Many people who are not concerned with maintaining their weight or shedding a few excess pounds, may find that they have incorporated a number of sugary treats into their diet.
While this may appear to be harmless, recent research has highlighted the link between consuming excess levels of sugar with gum disease and potentially leading to heart disease.
How can the gums affect the heart?
The research team at the University of Cambridge have highlighted the link between excess sugar consumption and poor oral hygiene which can lead to heart disease.
Although this may seem unrelated, it is thought that the elements of poor oral hygiene together with consuming sugary foods can cause periodontal disease. This affects the supporting bone which is around the teeth, destroying it.
The resulting chronic infection is thought to trigger inflammation which can cause heart disease.
The process of atherosclerosis, in which the arteries harden is thought to be potentially caused by the inflammation response in the body.
Banning fizzy drinks
The authors of the report refer to the soda ban which was well publicised and took place in New York.
While, this garnered attention in some areas of the United States, other areas of the country and the world including the United Kingdom still have fizzy sugary drinks readily available in public areas from schools to hospitals.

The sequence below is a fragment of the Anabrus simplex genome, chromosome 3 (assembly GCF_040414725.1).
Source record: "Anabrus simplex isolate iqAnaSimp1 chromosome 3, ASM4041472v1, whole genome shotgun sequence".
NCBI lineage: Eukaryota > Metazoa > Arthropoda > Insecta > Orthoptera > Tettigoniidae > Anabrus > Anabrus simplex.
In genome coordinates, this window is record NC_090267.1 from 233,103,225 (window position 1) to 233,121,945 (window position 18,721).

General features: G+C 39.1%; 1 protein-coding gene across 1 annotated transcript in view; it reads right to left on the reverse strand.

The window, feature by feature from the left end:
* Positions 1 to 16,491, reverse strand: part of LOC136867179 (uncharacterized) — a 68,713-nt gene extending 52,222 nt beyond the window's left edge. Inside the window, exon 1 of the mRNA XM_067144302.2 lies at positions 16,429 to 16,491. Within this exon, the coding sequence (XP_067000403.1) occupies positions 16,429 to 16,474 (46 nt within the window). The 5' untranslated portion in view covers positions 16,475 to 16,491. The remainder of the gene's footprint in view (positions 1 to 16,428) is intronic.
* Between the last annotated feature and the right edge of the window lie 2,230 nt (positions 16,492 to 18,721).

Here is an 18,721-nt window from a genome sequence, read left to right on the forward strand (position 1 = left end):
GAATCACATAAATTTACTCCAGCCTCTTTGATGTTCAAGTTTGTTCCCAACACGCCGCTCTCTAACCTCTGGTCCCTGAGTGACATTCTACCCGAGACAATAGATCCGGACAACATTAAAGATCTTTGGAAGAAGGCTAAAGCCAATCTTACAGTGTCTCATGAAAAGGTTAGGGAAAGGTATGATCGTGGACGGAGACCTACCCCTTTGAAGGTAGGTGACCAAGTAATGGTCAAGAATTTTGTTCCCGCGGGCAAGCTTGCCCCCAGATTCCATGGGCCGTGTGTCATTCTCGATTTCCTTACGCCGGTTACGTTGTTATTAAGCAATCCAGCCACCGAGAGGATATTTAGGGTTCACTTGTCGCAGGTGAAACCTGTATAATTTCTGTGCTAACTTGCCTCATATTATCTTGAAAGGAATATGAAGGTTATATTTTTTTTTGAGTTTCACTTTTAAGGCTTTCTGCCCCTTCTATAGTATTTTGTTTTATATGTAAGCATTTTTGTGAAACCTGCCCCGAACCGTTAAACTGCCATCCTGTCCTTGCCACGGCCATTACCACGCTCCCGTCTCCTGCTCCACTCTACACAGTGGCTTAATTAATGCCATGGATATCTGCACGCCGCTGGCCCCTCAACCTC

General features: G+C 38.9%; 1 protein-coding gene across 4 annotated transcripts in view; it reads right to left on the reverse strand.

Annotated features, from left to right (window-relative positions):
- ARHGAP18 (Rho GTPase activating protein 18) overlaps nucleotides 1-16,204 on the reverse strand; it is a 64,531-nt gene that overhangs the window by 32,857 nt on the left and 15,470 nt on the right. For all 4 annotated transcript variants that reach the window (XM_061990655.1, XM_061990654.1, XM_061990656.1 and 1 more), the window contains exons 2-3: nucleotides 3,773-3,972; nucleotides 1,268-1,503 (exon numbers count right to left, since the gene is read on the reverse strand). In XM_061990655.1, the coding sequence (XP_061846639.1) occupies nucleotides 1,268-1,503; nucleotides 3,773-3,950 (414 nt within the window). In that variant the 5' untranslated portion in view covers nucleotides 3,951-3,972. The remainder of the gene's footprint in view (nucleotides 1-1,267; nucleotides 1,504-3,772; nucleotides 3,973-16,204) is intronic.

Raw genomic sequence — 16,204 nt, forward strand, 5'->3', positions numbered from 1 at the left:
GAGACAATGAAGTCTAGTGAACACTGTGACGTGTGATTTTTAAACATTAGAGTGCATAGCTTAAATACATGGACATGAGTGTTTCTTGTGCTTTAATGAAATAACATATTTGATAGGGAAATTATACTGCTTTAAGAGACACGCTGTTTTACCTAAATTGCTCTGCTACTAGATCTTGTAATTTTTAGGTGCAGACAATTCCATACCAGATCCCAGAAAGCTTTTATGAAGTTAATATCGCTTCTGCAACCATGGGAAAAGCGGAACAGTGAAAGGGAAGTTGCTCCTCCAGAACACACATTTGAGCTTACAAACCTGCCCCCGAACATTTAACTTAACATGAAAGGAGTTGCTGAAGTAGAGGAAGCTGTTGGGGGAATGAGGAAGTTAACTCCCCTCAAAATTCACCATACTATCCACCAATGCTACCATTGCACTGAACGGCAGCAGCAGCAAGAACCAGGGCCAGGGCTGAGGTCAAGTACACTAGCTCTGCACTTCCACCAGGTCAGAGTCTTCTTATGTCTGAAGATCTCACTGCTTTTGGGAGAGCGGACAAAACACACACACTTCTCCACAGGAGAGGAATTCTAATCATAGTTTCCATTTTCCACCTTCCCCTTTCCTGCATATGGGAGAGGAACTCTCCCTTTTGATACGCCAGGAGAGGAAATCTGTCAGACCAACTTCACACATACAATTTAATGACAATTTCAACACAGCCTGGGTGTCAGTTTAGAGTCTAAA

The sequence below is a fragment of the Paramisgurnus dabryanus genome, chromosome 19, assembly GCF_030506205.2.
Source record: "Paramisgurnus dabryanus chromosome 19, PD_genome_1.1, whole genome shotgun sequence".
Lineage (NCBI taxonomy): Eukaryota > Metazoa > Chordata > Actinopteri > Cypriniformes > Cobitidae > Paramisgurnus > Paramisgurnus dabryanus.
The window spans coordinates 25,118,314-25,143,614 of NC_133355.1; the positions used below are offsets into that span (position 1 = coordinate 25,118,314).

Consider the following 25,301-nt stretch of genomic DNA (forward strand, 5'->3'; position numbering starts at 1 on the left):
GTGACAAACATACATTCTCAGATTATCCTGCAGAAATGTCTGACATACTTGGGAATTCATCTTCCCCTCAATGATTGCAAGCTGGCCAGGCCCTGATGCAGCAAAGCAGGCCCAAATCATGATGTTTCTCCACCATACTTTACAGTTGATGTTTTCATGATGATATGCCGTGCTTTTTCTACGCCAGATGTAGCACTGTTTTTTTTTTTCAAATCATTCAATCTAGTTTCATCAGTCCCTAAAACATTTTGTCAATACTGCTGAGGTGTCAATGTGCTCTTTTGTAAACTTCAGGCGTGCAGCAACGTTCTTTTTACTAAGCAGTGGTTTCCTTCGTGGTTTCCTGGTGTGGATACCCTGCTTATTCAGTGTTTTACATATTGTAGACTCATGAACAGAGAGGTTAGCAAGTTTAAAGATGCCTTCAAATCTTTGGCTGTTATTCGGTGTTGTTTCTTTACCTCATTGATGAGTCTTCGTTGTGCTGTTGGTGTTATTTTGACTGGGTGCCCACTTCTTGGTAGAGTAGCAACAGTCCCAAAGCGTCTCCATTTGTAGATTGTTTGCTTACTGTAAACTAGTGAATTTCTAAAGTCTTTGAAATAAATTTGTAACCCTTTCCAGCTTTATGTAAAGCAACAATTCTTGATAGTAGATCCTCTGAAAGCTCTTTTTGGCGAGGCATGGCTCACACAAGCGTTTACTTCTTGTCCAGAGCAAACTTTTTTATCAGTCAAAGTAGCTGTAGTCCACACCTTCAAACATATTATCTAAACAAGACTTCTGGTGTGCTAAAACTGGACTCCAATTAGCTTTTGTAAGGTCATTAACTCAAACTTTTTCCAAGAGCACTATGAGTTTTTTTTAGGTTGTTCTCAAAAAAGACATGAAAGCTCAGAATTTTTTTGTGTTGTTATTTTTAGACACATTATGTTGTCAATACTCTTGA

Since many people consume the majority of the sugar in their diet through soda and other types of junk food, the report highlights that there are “particular concerns” and people should be “encouraged to reduce” their soda intake and “improve oral hygiene”.
Dr Ahmed Rashid, co author of the paper concludes that “reducing sugar consumption” together with “managing dental problems” could be beneficial in helping to “prevent heart problems later in life”.
So, while your sugary treat of a soda or other junk foods may seem harmless, when you managing to maintain your weight, you should consider that weight gain is not the only side effect of excess sugar consumption.
It is possible that by compromising your oral health, you are starting down the road to heart disease.